A Brush Hollow Tale


“He probably never would of,” responded Terminal, “but he was awalking home that night when OF Kit come by with the hog. He could just barely make out the horse, but the hog showed up real white and scary, and Paw was sure it was his second cousin going by. He figured it was a sign sent to show him the dangers of horse transportation, and the first thing next morning he went in town and bought the car.

“Course when I heard about it I knew better, but I wasn’t about to put him right. Well, I promised these boys a ride, so I can’t give you one now. But next time I get the car, look for me. I’ll give you a spin you’ll remember.”

This last was shouted over his shoulder as he drove toward the road. As though to confirm his statement that any ride with him would be memorable, he uprooted a snowball bush and bounced off a gatepost on the way.

Some time later the elder Cosgrove stopped one day to call. He had learned that the “sign” was an unusual but natural phenomenon and not of supernatural origin as he had inferred, but he proved philosophical about the whole affair.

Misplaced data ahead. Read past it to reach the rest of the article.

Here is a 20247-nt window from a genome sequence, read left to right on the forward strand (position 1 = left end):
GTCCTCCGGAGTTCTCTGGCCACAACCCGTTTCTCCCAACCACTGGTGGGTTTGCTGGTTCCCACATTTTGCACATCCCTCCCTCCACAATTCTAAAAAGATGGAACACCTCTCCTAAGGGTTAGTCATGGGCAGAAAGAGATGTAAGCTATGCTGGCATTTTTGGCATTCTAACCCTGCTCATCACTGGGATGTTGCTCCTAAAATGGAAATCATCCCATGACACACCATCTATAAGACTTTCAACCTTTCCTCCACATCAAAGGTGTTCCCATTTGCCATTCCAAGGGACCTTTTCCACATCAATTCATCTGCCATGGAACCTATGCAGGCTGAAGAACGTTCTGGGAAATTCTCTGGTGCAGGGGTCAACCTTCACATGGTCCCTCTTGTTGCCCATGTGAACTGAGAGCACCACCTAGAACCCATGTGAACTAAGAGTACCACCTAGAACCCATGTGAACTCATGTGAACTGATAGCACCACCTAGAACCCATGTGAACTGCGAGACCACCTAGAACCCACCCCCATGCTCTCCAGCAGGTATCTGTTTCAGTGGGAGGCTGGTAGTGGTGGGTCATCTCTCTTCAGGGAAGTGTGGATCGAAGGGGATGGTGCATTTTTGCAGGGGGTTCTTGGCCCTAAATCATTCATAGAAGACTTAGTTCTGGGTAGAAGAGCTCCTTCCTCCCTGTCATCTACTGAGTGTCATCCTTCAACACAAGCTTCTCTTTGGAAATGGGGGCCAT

“One thing, though,” he said. “This having a car is kind of disruptive. Soon as one boy drives in to eat or sleep, another hops in and away he goes. I never know who will be around to do the milking. I bought that car six weeks ago Saturday, and the radiator’s never stopped boiling since.

“I been reading that little book, and it sounds like it might be easy to run the thing. You just push down on a pedal, and she starts. Let up on the pedal, and away you go, maybe thirty miles an hour. Why, that’s as fast as the harness racers go out at the fairground racetrack.”

He leaned closer and lowered his voice, as one might in confiding some rather embarrassing secret to a friend. “You know what?” he said. “One of these days the boys will get careless or fed up and leave the thing where I can get my hands on it, and I’m going to climb in and give it a whirl. Who knows? By gonnies, I might get to like it.”